“Pseudo-Cauchy” sequences: are they also Cauchy?

I tried to prove something but I could not, I don’t know if it’s true or not, but I did not found a counterexample.

Let $(a_n)$ be a sequence in a general metric space such that for any fixed $k \in \mathbb N$, we have $|a_{kn} – a_n| \to 0$. Is $a_n$ necessarily a Cauchy sequence?

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The additional question about adding the condition that the sequence is bounded caught my attention. (It is in Daniel’s comment under Brian’s answer.)

First I was able to get an example only for $k=2$:
$a_{2^x+y}=\frac y{2^x}$ for $0\le y<2^x$.

When trying to find an example working for all $k$’s I got stuck for some time, so I tried to modify Brian’s example:
$a_n=\sin\left(\frac\pi2 \lg\lg n\right)$.

To show that it fulfills the requirements, we can use $|\sin x-\sin y|\le |x-y|$ and the same reasoning as Brian did. (In detail: $|a_{kn}-a_n| = |\sin(\frac\pi2\lg\lg kn)-\sin(\frac\pi2\lg\lg n)| \le \frac\pi2(\lg\lg kn – \lg\lg n)$, an the RHS converges to 0, as shown in Brian’s answer. Thus $|a_{kn}-a_n|\to 0$.)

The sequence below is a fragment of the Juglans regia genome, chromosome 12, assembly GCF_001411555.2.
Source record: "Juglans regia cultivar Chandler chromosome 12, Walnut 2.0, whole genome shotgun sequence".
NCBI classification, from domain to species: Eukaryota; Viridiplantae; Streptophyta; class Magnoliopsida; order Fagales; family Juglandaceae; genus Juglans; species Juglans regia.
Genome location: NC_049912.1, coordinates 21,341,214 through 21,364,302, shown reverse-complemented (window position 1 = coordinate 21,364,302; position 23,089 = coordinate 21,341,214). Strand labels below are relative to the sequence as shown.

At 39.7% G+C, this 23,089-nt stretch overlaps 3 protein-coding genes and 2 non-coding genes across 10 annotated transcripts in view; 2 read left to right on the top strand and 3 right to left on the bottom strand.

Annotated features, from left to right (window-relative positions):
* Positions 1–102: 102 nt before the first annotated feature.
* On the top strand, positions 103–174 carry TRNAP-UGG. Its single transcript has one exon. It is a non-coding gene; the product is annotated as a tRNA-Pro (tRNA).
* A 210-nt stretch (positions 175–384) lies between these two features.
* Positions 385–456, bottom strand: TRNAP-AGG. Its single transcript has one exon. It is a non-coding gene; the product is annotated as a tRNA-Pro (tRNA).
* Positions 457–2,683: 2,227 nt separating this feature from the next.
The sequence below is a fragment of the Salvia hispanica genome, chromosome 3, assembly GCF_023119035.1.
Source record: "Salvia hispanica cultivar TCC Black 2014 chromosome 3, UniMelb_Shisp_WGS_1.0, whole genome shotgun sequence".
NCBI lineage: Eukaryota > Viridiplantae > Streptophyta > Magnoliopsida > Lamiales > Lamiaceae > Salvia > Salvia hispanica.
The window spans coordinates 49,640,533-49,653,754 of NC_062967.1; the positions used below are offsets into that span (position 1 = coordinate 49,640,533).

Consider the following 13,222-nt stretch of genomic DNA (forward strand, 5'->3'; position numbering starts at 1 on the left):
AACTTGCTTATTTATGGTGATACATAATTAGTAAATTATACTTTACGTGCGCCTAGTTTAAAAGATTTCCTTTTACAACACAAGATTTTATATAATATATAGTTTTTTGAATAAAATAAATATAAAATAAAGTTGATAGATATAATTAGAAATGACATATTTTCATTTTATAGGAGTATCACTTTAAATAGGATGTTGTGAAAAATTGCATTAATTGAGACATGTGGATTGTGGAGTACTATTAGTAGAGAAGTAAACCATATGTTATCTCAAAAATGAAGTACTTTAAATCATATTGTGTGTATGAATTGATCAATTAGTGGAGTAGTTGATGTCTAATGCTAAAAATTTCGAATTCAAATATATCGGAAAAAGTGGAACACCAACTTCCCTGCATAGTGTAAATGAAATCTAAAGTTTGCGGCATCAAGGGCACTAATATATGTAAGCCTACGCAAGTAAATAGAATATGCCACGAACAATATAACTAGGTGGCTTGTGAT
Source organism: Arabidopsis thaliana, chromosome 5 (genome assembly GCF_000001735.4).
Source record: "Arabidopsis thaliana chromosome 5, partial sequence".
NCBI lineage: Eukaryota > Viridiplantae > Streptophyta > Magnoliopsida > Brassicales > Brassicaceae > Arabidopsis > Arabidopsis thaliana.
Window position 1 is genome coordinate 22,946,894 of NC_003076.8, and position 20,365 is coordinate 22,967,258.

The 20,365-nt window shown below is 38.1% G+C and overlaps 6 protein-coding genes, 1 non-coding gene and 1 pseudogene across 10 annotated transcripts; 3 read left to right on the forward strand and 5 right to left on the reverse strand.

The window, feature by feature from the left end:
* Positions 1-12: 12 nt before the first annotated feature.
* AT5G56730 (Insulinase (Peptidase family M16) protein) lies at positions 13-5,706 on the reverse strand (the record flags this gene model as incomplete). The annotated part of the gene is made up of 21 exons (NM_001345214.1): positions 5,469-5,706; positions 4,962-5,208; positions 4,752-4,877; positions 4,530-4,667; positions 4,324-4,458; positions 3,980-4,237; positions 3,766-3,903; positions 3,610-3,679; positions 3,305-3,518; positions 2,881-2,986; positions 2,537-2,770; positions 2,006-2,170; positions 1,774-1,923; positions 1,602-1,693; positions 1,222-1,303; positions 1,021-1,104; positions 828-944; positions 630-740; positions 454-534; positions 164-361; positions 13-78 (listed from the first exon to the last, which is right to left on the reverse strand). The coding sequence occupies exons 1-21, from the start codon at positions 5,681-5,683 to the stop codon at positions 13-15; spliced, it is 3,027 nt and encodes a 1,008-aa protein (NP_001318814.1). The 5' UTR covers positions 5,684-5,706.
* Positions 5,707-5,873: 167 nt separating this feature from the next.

But this sequence has a subsequence convergent to 0 (for $n=2^{2^{2k}}$) and a subsequence convergent to 1 (for $n=2^{2^{4k+1}}$). Hence it is not convergent and, consequently, not Cauchy.

I hope I did not miss some mistake there.

It need not be a Cauchy sequence; here’s a counterexample in $\mathbb{R}$.

Let $a_n = \ln\ln n$. Then $|a_{kn} – a_n| = \ln\ln kn – \ln\ln n = \ln\frac{\ln kn}{\ln n} = \ln\frac{\ln k + \ln n}{\ln n} = \ln\left(1 + \frac{\ln k}{\ln n}\right) \to 0$ as $n \to \infty$, but the sequence $\langle a_n \rangle_n$ is unbounded and hence not Cauchy.